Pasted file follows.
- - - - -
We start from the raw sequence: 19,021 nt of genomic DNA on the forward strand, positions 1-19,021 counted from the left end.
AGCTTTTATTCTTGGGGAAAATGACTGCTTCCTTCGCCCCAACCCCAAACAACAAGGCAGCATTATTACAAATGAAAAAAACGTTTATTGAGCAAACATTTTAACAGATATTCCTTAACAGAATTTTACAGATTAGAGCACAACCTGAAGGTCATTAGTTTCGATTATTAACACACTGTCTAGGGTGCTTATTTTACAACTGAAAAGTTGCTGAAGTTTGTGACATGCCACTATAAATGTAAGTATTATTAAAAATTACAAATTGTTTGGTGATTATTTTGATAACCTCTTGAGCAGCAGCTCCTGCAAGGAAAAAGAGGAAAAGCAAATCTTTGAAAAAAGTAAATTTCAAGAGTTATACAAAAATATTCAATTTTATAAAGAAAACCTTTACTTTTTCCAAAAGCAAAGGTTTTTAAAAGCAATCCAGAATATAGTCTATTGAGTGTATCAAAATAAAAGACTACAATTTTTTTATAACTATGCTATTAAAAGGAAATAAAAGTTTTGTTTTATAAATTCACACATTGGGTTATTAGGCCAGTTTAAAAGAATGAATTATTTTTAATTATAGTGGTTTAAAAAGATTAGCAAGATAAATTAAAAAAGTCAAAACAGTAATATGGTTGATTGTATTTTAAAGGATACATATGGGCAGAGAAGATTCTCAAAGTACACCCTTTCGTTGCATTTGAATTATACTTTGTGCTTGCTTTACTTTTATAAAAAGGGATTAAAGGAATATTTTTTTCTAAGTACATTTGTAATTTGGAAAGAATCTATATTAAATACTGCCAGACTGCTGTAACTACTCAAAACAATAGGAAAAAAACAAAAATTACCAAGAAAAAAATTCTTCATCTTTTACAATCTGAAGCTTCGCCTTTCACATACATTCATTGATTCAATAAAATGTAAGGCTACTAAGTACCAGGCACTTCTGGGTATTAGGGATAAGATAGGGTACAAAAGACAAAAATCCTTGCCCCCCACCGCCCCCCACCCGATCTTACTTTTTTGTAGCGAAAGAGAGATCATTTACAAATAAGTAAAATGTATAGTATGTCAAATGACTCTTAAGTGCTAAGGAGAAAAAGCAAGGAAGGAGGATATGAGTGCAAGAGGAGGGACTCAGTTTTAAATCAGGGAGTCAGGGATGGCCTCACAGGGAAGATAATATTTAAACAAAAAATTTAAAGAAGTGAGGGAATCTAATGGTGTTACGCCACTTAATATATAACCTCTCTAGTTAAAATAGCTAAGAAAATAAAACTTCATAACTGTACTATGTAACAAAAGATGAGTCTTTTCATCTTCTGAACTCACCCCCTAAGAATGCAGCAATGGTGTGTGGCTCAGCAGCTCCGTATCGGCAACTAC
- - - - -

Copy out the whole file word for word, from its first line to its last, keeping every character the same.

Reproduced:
We start from the raw sequence: 19,021 nt of genomic DNA on the forward strand, positions 1-19,021 counted from the left end.
AGCTTTTATTCTTGGGGAAAATGACTGCTTCCTTCGCCCCAACCCCAAACAACAAGGCAGCATTATTACAAATGAAAAAAACGTTTATTGAGCAAACATTTTAACAGATATTCCTTAACAGAATTTTACAGATTAGAGCACAACCTGAAGGTCATTAGTTTCGATTATTAACACACTGTCTAGGGTGCTTATTTTACAACTGAAAAGTTGCTGAAGTTTGTGACATGCCACTATAAATGTAAGTATTATTAAAAATTACAAATTGTTTGGTGATTATTTTGATAACCTCTTGAGCAGCAGCTCCTGCAAGGAAAAAGAGGAAAAGCAAATCTTTGAAAAAAGTAAATTTCAAGAGTTATACAAAAATATTCAATTTTATAAAGAAAACCTTTACTTTTTCCAAAAGCAAAGGTTTTTAAAAGCAATCCAGAATATAGTCTATTGAGTGTATCAAAATAAAAGACTACAATTTTTTTATAACTATGCTATTAAAAGGAAATAAAAGTTTTGTTTTATAAATTCACACATTGGGTTATTAGGCCAGTTTAAAAGAATGAATTATTTTTAATTATAGTGGTTTAAAAAGATTAGCAAGATAAATTAAAAAAGTCAAAACAGTAATATGGTTGATTGTATTTTAAAGGATACATATGGGCAGAGAAGATTCTCAAAGTACACCCTTTCGTTGCATTTGAATTATACTTTGTGCTTGCTTTACTTTTATAAAAAGGGATTAAAGGAATATTTTTTTCTAAGTACATTTGTAATTTGGAAAGAATCTATATTAAATACTGCCAGACTGCTGTAACTACTCAAAACAATAGGAAAAAAACAAAAATTACCAAGAAAAAAATTCTTCATCTTTTACAATCTGAAGCTTCGCCTTTCACATACATTCATTGATTCAATAAAATGTAAGGCTACTAAGTACCAGGCACTTCTGGGTATTAGGGATAAGATAGGGTACAAAAGACAAAAATCCTTGCCCCCCACCGCCCCCCACCCGATCTTACTTTTTTGTAGCGAAAGAGAGATCATTTACAAATAAGTAAAATGTATAGTATGTCAAATGACTCTTAAGTGCTAAGGAGAAAAAGCAAGGAAGGAGGATATGAGTGCAAGAGGAGGGACTCAGTTTTAAATCAGGGAGTCAGGGATGGCCTCACAGGGAAGATAATATTTAAACAAAAAATTTAAAGAAGTGAGGGAATCTAATGGTGTTACGCCACTTAATATATAACCTCTCTAGTTAAAATAGCTAAGAAAATAAAACTTCATAACTGTACTATGTAACAAAAGATGAGTCTTTTCATCTTCTGAACTCACCCCCTAAGAATGCAGCAATGGTGTGTGGCTCAGCAGCTCCGTATCGGCAACTAC